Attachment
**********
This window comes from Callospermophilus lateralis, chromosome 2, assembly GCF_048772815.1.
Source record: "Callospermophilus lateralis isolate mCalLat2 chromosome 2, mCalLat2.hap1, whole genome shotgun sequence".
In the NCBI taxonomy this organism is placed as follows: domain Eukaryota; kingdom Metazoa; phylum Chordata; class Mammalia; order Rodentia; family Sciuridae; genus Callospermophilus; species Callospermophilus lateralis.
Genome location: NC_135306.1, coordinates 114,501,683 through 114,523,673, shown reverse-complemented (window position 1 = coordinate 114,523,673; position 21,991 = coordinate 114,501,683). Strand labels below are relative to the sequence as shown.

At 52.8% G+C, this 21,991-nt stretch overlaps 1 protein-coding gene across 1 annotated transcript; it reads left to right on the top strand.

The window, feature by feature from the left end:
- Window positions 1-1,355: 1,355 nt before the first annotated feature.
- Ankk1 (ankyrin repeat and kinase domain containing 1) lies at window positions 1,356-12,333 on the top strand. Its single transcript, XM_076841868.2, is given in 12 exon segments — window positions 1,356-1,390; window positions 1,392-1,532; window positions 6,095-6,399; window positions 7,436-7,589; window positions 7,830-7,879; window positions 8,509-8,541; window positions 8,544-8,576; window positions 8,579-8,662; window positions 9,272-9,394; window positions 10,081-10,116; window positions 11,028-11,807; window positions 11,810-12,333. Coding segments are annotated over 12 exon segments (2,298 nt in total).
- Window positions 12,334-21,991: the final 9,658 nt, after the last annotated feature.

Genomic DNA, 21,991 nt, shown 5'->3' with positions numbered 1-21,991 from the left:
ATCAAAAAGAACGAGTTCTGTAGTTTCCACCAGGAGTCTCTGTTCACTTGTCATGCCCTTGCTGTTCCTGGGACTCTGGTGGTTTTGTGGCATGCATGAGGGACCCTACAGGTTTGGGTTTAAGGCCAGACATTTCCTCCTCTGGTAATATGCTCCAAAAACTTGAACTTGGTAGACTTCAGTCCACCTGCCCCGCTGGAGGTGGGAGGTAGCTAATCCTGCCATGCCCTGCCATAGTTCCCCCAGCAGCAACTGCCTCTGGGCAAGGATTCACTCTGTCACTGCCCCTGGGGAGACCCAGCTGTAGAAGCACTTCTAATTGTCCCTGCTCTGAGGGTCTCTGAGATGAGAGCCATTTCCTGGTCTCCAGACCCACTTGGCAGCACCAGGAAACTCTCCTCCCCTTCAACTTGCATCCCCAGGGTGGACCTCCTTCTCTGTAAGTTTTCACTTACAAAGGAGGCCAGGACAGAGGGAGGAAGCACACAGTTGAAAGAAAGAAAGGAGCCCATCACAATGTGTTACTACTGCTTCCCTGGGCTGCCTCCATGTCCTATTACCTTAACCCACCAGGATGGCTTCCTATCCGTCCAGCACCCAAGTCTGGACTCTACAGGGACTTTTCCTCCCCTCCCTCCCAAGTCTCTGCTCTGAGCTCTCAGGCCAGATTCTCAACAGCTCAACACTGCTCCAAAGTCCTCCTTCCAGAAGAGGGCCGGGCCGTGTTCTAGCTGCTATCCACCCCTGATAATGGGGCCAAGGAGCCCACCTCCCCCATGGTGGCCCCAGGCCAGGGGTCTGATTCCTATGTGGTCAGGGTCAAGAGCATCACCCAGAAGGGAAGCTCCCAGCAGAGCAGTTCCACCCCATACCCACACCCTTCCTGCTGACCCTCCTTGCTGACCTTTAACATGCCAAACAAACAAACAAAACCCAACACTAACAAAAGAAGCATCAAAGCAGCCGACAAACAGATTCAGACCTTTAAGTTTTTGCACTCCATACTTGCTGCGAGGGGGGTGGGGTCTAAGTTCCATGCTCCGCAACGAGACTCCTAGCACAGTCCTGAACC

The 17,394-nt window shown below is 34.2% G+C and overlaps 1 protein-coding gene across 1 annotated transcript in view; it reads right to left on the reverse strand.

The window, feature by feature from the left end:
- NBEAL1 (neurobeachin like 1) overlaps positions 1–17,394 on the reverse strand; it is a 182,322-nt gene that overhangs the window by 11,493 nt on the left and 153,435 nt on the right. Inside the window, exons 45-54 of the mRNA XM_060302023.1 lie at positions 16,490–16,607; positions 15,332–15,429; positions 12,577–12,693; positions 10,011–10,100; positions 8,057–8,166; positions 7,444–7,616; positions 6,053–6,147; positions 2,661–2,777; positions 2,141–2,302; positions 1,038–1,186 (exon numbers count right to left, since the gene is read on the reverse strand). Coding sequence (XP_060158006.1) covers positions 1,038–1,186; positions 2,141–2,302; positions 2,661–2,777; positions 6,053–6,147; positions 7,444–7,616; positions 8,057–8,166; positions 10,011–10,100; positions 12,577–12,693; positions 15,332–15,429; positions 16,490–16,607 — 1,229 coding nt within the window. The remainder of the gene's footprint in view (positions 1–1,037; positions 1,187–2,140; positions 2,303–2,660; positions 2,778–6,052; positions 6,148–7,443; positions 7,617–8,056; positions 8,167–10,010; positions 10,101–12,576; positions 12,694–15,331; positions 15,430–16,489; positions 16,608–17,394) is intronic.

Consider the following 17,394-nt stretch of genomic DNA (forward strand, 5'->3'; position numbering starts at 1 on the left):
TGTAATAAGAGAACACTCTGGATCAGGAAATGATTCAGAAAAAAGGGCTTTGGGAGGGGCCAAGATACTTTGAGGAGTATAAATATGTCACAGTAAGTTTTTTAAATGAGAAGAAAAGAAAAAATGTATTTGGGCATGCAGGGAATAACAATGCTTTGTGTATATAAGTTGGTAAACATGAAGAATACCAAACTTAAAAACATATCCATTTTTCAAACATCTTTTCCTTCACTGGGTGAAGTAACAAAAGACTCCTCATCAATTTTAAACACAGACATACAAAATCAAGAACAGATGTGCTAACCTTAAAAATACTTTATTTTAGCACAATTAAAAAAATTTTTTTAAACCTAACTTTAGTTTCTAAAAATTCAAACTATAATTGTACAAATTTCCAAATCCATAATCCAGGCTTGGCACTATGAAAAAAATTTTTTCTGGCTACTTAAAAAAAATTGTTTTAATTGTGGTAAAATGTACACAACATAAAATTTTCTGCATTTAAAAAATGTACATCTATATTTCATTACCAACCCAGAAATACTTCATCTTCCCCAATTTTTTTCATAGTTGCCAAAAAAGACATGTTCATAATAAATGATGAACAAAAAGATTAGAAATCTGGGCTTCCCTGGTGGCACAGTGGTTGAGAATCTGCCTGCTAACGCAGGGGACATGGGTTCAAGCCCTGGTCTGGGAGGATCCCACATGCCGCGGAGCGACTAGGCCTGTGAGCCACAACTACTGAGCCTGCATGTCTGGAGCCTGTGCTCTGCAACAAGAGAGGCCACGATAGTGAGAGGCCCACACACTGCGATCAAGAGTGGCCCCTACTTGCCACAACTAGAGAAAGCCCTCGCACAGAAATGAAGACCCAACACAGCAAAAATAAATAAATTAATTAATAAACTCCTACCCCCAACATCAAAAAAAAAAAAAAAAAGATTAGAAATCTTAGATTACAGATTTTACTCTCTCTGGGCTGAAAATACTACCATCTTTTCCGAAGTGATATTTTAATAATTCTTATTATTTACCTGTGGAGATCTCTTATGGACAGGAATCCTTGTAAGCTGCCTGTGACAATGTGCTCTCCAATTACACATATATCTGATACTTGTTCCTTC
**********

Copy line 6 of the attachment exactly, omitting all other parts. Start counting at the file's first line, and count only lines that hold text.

The window, feature by feature from the left end: